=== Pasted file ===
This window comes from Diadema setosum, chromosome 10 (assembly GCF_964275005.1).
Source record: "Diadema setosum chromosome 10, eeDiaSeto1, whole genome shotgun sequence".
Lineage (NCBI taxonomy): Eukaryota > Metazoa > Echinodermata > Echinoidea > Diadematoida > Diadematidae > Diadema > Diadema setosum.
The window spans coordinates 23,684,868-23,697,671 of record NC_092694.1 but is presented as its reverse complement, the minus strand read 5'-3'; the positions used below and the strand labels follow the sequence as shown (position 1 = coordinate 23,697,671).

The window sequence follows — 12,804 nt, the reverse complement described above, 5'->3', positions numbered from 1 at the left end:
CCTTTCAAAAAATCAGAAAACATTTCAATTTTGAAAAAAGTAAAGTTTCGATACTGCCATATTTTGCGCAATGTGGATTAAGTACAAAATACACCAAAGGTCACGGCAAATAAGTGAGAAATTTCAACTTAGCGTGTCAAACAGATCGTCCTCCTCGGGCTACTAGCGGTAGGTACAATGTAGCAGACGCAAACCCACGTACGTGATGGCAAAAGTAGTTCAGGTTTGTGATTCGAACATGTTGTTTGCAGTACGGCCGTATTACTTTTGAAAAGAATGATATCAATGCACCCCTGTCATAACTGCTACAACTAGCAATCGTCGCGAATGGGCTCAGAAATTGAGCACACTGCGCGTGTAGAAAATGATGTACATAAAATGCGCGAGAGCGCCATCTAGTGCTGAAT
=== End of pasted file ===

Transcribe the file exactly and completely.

This window comes from Diadema setosum, chromosome 10 (assembly GCF_964275005.1).
Source record: "Diadema setosum chromosome 10, eeDiaSeto1, whole genome shotgun sequence".
Lineage (NCBI taxonomy): Eukaryota > Metazoa > Echinodermata > Echinoidea > Diadematoida > Diadematidae > Diadema > Diadema setosum.
The window spans coordinates 23,684,868-23,697,671 of record NC_092694.1 but is presented as its reverse complement, the minus strand read 5'-3'; the positions used below and the strand labels follow the sequence as shown (position 1 = coordinate 23,697,671).

The window sequence follows — 12,804 nt, the reverse complement described above, 5'->3', positions numbered from 1 at the left end:
CCTTTCAAAAAATCAGAAAACATTTCAATTTTGAAAAAAGTAAAGTTTCGATACTGCCATATTTTGCGCAATGTGGATTAAGTACAAAATACACCAAAGGTCACGGCAAATAAGTGAGAAATTTCAACTTAGCGTGTCAAACAGATCGTCCTCCTCGGGCTACTAGCGGTAGGTACAATGTAGCAGACGCAAACCCACGTACGTGATGGCAAAAGTAGTTCAGGTTTGTGATTCGAACATGTTGTTTGCAGTACGGCCGTATTACTTTTGAAAAGAATGATATCAATGCACCCCTGTCATAACTGCTACAACTAGCAATCGTCGCGAATGGGCTCAGAAATTGAGCACACTGCGCGTGTAGAAAATGATGTACATAAAATGCGCGAGAGCGCCATCTAGTGCTGAAT